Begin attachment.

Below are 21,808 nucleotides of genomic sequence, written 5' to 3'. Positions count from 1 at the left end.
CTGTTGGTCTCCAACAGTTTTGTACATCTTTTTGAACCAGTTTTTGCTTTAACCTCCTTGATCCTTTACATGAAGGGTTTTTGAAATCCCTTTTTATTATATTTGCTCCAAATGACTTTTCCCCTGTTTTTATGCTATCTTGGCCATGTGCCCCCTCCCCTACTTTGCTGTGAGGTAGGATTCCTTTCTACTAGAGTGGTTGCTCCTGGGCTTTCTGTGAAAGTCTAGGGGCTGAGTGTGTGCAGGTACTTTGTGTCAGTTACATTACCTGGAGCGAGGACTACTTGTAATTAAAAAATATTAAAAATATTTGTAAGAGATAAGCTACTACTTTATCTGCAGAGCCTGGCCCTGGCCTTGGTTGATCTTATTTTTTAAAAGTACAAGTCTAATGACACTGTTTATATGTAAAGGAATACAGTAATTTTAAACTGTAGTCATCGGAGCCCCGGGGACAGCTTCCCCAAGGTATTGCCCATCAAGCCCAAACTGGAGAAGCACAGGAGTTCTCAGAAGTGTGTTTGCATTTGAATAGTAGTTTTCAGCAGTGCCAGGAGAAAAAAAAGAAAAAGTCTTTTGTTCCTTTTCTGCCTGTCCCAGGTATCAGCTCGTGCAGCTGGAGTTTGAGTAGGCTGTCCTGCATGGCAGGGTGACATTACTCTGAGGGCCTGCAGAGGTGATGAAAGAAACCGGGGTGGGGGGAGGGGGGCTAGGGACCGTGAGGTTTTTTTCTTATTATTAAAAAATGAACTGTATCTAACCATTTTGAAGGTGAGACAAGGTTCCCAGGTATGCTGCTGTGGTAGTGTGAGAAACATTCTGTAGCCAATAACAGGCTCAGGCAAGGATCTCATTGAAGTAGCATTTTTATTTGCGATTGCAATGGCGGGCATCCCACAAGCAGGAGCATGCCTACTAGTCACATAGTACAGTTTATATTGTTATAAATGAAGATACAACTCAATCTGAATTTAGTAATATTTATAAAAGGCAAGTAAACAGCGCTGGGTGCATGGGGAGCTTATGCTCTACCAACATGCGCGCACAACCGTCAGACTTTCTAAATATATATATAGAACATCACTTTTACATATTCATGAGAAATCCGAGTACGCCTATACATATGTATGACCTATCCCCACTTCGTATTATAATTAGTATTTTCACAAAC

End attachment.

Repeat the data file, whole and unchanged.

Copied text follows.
Below are 21,808 nucleotides of genomic sequence, written 5' to 3'. Positions count from 1 at the left end.
CTGTTGGTCTCCAACAGTTTTGTACATCTTTTTGAACCAGTTTTTGCTTTAACCTCCTTGATCCTTTACATGAAGGGTTTTTGAAATCCCTTTTTATTATATTTGCTCCAAATGACTTTTCCCCTGTTTTTATGCTATCTTGGCCATGTGCCCCCTCCCCTACTTTGCTGTGAGGTAGGATTCCTTTCTACTAGAGTGGTTGCTCCTGGGCTTTCTGTGAAAGTCTAGGGGCTGAGTGTGTGCAGGTACTTTGTGTCAGTTACATTACCTGGAGCGAGGACTACTTGTAATTAAAAAATATTAAAAATATTTGTAAGAGATAAGCTACTACTTTATCTGCAGAGCCTGGCCCTGGCCTTGGTTGATCTTATTTTTTAAAAGTACAAGTCTAATGACACTGTTTATATGTAAAGGAATACAGTAATTTTAAACTGTAGTCATCGGAGCCCCGGGGACAGCTTCCCCAAGGTATTGCCCATCAAGCCCAAACTGGAGAAGCACAGGAGTTCTCAGAAGTGTGTTTGCATTTGAATAGTAGTTTTCAGCAGTGCCAGGAGAAAAAAAAGAAAAAGTCTTTTGTTCCTTTTCTGCCTGTCCCAGGTATCAGCTCGTGCAGCTGGAGTTTGAGTAGGCTGTCCTGCATGGCAGGGTGACATTACTCTGAGGGCCTGCAGAGGTGATGAAAGAAACCGGGGTGGGGGGAGGGGGGCTAGGGACCGTGAGGTTTTTTTCTTATTATTAAAAAATGAACTGTATCTAACCATTTTGAAGGTGAGACAAGGTTCCCAGGTATGCTGCTGTGGTAGTGTGAGAAACATTCTGTAGCCAATAACAGGCTCAGGCAAGGATCTCATTGAAGTAGCATTTTTATTTGCGATTGCAATGGCGGGCATCCCACAAGCAGGAGCATGCCTACTAGTCACATAGTACAGTTTATATTGTTATAAATGAAGATACAACTCAATCTGAATTTAGTAATATTTATAAAAGGCAAGTAAACAGCGCTGGGTGCATGGGGAGCTTATGCTCTACCAACATGCGCGCACAACCGTCAGACTTTCTAAATATATATATAGAACATCACTTTTACATATTCATGAGAAATCCGAGTACGCCTATACATATGTATGACCTATCCCCACTTCGTATTATAATTAGTATTTTCACAAAC